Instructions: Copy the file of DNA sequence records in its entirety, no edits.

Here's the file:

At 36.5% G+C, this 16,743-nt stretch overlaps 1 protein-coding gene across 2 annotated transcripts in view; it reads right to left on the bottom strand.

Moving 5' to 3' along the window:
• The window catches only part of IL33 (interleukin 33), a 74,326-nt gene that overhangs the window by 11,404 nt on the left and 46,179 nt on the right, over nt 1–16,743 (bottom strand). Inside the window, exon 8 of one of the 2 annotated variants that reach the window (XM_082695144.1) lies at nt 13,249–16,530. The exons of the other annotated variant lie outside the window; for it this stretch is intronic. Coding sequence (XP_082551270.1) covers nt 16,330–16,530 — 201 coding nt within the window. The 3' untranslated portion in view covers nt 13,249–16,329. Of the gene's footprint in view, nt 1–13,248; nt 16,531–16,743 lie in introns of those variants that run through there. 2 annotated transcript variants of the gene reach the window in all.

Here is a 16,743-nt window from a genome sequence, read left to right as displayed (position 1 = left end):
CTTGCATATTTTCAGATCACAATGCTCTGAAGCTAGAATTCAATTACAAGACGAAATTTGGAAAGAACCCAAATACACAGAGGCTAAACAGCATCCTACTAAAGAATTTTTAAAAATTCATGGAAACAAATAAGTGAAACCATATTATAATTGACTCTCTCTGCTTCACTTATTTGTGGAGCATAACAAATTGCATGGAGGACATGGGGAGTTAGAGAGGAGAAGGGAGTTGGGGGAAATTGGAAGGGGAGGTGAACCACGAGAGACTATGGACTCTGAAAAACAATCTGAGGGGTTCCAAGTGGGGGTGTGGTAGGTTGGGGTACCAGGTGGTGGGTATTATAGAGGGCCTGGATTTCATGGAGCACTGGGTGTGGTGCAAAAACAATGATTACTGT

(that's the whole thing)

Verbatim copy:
At 36.5% G+C, this 16,743-nt stretch overlaps 1 protein-coding gene across 2 annotated transcripts in view; it reads right to left on the bottom strand.

Moving 5' to 3' along the window:
• The window catches only part of IL33 (interleukin 33), a 74,326-nt gene that overhangs the window by 11,404 nt on the left and 46,179 nt on the right, over nt 1–16,743 (bottom strand). Inside the window, exon 8 of one of the 2 annotated variants that reach the window (XM_082695144.1) lies at nt 13,249–16,530. The exons of the other annotated variant lie outside the window; for it this stretch is intronic. Coding sequence (XP_082551270.1) covers nt 16,330–16,530 — 201 coding nt within the window. The 3' untranslated portion in view covers nt 13,249–16,329. Of the gene's footprint in view, nt 1–13,248; nt 16,531–16,743 lie in introns of those variants that run through there. 2 annotated transcript variants of the gene reach the window in all.

Here is a 16,743-nt window from a genome sequence, read left to right as displayed (position 1 = left end):
CTTGCATATTTTCAGATCACAATGCTCTGAAGCTAGAATTCAATTACAAGACGAAATTTGGAAAGAACCCAAATACACAGAGGCTAAACAGCATCCTACTAAAGAATTTTTAAAAATTCATGGAAACAAATAAGTGAAACCATATTATAATTGACTCTCTCTGCTTCACTTATTTGTGGAGCATAACAAATTGCATGGAGGACATGGGGAGTTAGAGAGGAGAAGGGAGTTGGGGGAAATTGGAAGGGGAGGTGAACCACGAGAGACTATGGACTCTGAAAAACAATCTGAGGGGTTCCAAGTGGGGGTGTGGTAGGTTGGGGTACCAGGTGGTGGGTATTATAGAGGGCCTGGATTTCATGGAGCACTGGGTGTGGTGCAAAAACAATGATTACTGT